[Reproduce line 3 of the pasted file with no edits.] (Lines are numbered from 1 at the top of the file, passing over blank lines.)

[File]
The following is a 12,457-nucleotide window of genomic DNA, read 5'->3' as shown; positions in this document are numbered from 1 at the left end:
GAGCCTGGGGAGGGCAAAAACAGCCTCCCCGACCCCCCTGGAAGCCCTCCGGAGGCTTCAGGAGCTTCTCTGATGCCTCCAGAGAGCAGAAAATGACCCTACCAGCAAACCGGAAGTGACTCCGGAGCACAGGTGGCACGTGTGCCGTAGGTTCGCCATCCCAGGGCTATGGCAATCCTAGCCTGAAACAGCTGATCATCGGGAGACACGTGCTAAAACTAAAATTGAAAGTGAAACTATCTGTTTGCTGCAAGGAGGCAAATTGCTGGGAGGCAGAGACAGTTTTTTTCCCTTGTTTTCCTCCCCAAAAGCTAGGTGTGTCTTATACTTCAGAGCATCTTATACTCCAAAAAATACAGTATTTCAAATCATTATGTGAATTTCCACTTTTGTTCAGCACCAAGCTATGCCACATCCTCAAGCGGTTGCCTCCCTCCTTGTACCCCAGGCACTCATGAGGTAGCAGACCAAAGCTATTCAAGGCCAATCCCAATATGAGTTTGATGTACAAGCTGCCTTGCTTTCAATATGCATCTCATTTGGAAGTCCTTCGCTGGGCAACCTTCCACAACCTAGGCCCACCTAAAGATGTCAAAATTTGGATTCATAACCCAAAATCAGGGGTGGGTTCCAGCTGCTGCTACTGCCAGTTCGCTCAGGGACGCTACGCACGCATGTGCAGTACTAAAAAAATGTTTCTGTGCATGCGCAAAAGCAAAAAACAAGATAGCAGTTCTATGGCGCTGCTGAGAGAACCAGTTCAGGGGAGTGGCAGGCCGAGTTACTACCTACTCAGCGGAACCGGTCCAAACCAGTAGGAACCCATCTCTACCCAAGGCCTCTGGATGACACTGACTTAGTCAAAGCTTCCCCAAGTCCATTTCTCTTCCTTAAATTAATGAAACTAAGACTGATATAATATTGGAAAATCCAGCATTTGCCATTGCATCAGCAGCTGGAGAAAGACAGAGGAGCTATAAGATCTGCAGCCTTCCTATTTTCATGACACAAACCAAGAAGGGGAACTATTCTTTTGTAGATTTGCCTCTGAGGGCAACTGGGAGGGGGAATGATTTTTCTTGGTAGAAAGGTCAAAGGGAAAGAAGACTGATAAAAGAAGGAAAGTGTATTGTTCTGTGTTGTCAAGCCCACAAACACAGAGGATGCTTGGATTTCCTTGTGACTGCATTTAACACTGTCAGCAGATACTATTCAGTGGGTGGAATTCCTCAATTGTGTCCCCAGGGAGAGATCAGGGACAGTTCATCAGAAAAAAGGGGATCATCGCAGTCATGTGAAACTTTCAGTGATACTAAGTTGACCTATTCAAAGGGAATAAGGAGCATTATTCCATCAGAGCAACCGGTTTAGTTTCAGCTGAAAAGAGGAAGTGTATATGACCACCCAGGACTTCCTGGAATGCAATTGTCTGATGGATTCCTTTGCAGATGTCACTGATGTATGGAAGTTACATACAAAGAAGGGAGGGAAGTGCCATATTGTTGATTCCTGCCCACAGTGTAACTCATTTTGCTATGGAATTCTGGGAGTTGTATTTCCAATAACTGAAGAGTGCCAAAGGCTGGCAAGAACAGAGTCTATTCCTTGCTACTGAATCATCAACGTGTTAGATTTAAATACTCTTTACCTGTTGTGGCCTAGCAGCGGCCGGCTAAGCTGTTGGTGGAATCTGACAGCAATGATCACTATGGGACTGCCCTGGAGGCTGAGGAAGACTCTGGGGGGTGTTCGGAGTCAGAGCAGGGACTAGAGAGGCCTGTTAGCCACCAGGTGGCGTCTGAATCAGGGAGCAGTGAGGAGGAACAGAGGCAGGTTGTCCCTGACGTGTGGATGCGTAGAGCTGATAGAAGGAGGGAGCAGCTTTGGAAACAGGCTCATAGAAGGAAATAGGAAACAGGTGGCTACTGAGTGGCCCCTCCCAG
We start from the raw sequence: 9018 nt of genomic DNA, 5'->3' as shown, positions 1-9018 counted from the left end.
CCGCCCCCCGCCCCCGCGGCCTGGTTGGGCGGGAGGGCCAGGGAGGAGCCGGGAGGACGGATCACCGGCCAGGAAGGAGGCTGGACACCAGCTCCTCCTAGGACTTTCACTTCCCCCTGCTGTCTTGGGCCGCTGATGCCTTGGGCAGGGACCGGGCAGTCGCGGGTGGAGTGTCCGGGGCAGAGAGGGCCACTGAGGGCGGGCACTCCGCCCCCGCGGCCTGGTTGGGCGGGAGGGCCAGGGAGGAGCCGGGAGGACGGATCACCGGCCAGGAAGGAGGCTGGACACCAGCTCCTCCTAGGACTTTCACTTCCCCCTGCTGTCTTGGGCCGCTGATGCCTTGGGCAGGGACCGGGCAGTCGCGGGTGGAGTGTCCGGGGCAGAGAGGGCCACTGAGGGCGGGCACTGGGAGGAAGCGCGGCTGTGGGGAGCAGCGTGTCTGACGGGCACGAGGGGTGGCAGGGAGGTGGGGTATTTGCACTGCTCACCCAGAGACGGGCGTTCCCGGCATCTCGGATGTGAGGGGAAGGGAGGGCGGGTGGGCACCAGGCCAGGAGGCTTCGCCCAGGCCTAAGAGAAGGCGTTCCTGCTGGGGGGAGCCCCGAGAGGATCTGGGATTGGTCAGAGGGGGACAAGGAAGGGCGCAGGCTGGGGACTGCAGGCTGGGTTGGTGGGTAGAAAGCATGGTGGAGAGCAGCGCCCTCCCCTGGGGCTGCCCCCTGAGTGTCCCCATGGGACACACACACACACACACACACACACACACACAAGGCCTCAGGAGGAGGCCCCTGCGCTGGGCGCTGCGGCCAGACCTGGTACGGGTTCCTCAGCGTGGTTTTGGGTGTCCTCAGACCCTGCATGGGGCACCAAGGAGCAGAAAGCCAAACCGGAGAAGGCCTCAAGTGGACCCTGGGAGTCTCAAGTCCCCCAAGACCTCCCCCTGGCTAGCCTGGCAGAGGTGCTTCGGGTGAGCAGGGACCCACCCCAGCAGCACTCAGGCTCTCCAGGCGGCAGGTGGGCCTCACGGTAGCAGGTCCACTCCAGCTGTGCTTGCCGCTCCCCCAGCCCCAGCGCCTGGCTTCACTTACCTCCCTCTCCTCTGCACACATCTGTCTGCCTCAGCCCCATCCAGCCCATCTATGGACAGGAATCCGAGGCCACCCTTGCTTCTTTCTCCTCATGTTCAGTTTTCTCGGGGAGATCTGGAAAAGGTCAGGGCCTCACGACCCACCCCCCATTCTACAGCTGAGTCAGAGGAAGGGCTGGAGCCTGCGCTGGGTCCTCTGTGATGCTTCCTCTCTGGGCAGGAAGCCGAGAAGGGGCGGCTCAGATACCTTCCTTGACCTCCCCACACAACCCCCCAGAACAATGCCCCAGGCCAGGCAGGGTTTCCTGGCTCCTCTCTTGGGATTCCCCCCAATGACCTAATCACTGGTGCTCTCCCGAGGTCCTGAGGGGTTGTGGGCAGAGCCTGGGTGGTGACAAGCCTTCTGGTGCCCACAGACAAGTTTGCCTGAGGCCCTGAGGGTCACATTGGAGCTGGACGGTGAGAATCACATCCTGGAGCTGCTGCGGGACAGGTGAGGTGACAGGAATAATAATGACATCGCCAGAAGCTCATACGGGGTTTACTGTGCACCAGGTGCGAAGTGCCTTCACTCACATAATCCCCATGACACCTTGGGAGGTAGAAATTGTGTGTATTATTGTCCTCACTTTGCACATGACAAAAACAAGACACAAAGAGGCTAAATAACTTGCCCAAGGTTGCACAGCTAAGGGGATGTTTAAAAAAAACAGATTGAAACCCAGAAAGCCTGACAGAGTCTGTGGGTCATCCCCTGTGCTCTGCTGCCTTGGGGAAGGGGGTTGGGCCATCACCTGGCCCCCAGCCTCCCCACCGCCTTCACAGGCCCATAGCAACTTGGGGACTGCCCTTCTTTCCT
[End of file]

We start from the raw sequence: 9018 nt of genomic DNA, 5'->3' as shown, positions 1-9018 counted from the left end.